Skip to main content

No There There in NYT Story

nyt_logo The problem for news reporters is that they pitch a story that sounds promising, but it ends up a wash: there’s no news there. So what does one do? Kill the story or make as much of it as possible and, being fair, reveal that there really is no story.

---

Here’s the headline of a story that appeared on the New York Times Green blog: U.S. Dropped Nuclear Rule Meant to Avert Hydrogen Explosions.

Uh-oh. That sounds bad, given that Fukushima Daiichi’s reactors suffered a series of hydrogen explosions. Could it be that the NRC is too much in cahoots with the industry?

The Nuclear Regulatory Commission has allowed reactors to phase out some equipment that eliminates explosive hydrogen, the gas that blew up the outer containments of three reactors at the Fukushima Daiichi in Japan.

There’s that part.

“Post-Three Mile Island, they were considered very important to safety,’’ Mr. Blanch said. He accused the Nuclear Regulatory Commission of having “gutted the rule’’ because the industry wanted to save money.

And there’s the other part. Looking pretty bad, I must say. Blanch is Paul Blanch, “who said that he had been involved in installing such equipment at Millstone 3, a nuclear reactor in Waterford, Conn.” I guess he didn’t say that he was also a consultant for Beyond Nuclear, an anti-nuclear energy group, but maybe time was tight.

But Eliot Brenner, a spokesman for the commission, said that as the commission analyzed its rules to determine which ones actually improved safety and which did not, it had found the equipment was unnecessary.

Oh. Well, wait, is that justified or might Blanch be right?

Depending on the type of reactor, the commission now requires a variety of other precautions. General Electric models of the type used at Fukushima, which are also common in the United States, must pump their primary containments full of nitrogen gas instead of air, for example.

Because hydrogen requires that oxygen be in the air to detonate, this “inerting” of the primary containments is a way of preventing explosions. And some plants have to have “igniter systems” that would burn off hydrogen before it could build up.

So that’s that. There’s no there there. Spike that story!

Comments

Anonymous said…
Hey Mark, you should read another take on this story at Idaho Samizdat.

Popular posts from this blog

Making Clouds for a Living

Donell Banks works at Southern Nuclear’s Plant Vogtle units 3 and 4 as a shift supervisor in Operations, but is in the process of transitioning to his newly appointed role as the daily work controls manager. He has been in the nuclear energy industry for about 11 years.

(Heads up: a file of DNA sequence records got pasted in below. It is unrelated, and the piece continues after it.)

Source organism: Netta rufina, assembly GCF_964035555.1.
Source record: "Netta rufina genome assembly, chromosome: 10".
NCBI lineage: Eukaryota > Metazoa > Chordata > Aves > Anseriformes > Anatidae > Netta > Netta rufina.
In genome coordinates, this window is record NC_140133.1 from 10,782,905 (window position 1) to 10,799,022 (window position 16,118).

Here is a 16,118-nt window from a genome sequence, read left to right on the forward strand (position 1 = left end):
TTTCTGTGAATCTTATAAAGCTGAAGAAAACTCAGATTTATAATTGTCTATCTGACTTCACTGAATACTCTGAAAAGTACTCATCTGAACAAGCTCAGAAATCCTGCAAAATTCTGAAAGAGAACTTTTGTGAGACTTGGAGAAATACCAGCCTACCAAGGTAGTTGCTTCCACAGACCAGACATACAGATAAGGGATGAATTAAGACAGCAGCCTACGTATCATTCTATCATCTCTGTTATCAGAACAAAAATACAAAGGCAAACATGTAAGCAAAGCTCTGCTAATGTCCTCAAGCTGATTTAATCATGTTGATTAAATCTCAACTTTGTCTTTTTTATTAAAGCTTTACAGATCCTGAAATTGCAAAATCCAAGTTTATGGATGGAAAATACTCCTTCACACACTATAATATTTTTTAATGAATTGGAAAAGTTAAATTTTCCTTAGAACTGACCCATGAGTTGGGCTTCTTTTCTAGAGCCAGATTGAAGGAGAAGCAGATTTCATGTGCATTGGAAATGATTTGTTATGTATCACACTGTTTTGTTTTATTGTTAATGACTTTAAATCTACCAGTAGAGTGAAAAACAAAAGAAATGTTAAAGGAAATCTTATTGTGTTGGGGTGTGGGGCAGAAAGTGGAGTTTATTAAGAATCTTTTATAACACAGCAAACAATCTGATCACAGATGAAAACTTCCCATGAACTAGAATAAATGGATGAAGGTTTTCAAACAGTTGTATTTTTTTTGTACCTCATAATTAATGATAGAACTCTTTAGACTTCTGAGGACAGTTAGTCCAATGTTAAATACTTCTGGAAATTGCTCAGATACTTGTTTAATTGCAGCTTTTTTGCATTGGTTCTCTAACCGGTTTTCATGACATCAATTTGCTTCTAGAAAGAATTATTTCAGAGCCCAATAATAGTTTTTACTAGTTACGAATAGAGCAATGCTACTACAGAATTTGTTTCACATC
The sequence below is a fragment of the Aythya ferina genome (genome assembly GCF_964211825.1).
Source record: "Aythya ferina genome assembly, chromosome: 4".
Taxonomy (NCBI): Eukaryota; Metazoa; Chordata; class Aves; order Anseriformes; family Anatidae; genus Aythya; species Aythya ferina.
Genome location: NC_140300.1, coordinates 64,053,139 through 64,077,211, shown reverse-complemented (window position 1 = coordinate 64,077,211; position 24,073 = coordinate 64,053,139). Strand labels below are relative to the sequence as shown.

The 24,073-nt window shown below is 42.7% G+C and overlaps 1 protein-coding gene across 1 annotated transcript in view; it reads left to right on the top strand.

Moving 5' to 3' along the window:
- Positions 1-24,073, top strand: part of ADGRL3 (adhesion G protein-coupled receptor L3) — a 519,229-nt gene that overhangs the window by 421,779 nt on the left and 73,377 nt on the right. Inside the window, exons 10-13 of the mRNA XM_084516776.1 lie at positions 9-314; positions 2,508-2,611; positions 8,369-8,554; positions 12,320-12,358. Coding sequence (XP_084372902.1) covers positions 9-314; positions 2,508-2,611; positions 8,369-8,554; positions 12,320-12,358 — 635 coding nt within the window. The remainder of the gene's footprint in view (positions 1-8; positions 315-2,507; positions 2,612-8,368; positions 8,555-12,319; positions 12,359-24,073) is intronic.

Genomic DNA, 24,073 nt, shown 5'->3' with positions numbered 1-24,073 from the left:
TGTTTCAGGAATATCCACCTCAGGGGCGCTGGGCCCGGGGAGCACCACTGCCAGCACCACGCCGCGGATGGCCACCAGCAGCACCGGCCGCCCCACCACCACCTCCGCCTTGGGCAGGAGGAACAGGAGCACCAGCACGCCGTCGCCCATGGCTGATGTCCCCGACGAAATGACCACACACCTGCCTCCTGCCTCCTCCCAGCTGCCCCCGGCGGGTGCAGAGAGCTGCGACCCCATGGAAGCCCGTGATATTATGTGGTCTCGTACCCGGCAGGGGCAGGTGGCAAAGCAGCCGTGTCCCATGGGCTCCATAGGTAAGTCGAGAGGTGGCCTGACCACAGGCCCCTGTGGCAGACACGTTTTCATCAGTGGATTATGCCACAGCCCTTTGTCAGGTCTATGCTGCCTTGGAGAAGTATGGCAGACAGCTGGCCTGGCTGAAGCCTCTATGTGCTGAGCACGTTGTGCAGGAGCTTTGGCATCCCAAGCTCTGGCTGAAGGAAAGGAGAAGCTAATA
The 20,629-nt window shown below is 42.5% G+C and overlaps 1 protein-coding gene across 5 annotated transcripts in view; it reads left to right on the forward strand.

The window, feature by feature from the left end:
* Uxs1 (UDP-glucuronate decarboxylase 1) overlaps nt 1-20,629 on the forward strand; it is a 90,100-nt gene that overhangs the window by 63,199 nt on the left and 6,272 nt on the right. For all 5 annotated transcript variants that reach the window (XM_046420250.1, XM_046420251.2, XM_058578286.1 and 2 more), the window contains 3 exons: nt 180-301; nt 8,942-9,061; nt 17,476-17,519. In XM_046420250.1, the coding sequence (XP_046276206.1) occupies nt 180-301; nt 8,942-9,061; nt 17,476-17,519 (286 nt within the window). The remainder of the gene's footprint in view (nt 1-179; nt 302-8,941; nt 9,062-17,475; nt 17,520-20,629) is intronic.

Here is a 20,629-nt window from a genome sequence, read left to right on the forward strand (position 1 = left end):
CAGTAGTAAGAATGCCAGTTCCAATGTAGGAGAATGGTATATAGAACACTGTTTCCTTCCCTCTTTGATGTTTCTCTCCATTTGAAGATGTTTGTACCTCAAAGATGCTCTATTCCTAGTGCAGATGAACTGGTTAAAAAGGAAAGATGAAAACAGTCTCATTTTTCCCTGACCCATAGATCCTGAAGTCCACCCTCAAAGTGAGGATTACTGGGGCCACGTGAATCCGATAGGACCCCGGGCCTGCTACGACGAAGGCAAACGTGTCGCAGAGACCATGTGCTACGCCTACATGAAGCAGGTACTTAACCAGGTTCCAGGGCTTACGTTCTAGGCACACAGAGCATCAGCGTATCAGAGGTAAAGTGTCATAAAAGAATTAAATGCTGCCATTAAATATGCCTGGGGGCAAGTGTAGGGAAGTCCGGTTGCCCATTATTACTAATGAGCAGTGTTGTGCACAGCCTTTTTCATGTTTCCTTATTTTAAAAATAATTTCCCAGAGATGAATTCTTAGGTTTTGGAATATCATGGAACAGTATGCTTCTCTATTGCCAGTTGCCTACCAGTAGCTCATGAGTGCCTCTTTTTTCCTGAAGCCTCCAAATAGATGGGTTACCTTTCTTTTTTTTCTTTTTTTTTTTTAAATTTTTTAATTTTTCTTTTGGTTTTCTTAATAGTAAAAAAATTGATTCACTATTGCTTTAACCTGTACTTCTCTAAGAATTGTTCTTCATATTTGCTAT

I love what I do because I have the unique opportunity to help shape the direction and influence the culture for the future of nuclear power in the United States. Every single day presents a new challenge, but I wouldn't have it any other way. As a shift supervisor, I was primarily responsible for managing the development of procedures and programs to support operation of the first new nuclear units in the United States in more than 30 years. As the daily work controls manager, I will be responsible for oversight of the execution and scheduling of daily work to ensure organizational readiness to operate the new units.

I envision a nuclear energy industry that leverages the technology of today to improve efficiency…

Nuclear: Energy for All Political Seasons

The electoral college will soon confirm a surprise election result, Donald Trump. However, in the electricity world, there are fewer surprises – physics and economics will continue to apply, and Republicans and Democrats are going to find a lot to like about nuclear energy over the next four years.

In a Trump administration, the carbon conversation is going to be less prominent. But the nuclear value proposition is still there. We bring steady jobs to rural areas, including in the Rust Belt, which put Donald Trump in office. Nuclear plants keep the surrounding communities vibrant.

We hold down electricity costs for the whole economy. We provide energy diversity, reducing the risk of disruption. We are a critical part of America’s industrial infrastructure, and the importance of infrastructure is something that President-Elect Trump has stressed.

One of our infrastructure challenges is natural gas pipelines, which have gotten more congested as extremely low gas prices have pulled m…

Nuclear Is a Long-Term Investment for Ohio that Will Pay Big

With 50 different state legislative calendars, more than half of them adjourn by June, and those still in session throughout the year usually take a recess in the summer. So springtime is prime time for state legislative activity. In the next few weeks, legislatures are hosting hearings and calling for votes on bills that have been battered back and forth in the capital halls.

On Tuesday, The Ohio Public Utilities Committee hosted its third round of hearings on the Zero Emissions Nuclear Resources Program, House Bill 178, and NEI’s Maria Korsnick testified before a jam-packed room of legislators.


Washingtonians parachuting into state debates can be a tricky platform, but in this case, Maria’s remarks provided national perspective that put the Ohio conundrum into context. At the heart of this debate is the impact nuclear plants have on local jobs and the local economy, and that nuclear assets should be viewed as “long-term investments” for the state. Of course, clean air and electrons …